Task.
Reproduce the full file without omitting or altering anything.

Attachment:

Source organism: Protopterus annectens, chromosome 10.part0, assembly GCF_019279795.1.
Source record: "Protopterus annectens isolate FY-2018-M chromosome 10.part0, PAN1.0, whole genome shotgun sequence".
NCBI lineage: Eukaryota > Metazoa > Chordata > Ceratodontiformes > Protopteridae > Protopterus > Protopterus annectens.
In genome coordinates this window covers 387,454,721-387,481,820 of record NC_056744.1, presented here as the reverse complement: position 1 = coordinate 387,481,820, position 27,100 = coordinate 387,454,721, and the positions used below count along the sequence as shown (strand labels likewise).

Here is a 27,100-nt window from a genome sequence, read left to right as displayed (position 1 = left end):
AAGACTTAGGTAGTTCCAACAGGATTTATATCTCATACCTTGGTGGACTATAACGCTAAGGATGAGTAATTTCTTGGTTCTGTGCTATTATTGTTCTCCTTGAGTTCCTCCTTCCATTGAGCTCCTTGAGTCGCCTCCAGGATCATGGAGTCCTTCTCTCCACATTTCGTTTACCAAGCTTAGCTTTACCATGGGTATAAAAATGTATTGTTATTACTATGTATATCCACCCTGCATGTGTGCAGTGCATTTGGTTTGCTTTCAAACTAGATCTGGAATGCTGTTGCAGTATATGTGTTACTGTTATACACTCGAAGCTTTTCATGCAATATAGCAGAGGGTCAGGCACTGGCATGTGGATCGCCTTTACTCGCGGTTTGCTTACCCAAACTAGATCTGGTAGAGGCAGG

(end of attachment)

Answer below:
Source organism: Protopterus annectens, chromosome 10.part0, assembly GCF_019279795.1.
Source record: "Protopterus annectens isolate FY-2018-M chromosome 10.part0, PAN1.0, whole genome shotgun sequence".
NCBI lineage: Eukaryota > Metazoa > Chordata > Ceratodontiformes > Protopteridae > Protopterus > Protopterus annectens.
In genome coordinates this window covers 387,454,721-387,481,820 of record NC_056744.1, presented here as the reverse complement: position 1 = coordinate 387,481,820, position 27,100 = coordinate 387,454,721, and the positions used below count along the sequence as shown (strand labels likewise).

Here is a 27,100-nt window from a genome sequence, read left to right as displayed (position 1 = left end):
AAGACTTAGGTAGTTCCAACAGGATTTATATCTCATACCTTGGTGGACTATAACGCTAAGGATGAGTAATTTCTTGGTTCTGTGCTATTATTGTTCTCCTTGAGTTCCTCCTTCCATTGAGCTCCTTGAGTCGCCTCCAGGATCATGGAGTCCTTCTCTCCACATTTCGTTTACCAAGCTTAGCTTTACCATGGGTATAAAAATGTATTGTTATTACTATGTATATCCACCCTGCATGTGTGCAGTGCATTTGGTTTGCTTTCAAACTAGATCTGGAATGCTGTTGCAGTATATGTGTTACTGTTATACACTCGAAGCTTTTCATGCAATATAGCAGAGGGTCAGGCACTGGCATGTGGATCGCCTTTACTCGCGGTTTGCTTACCCAAACTAGATCTGGTAGAGGCAGG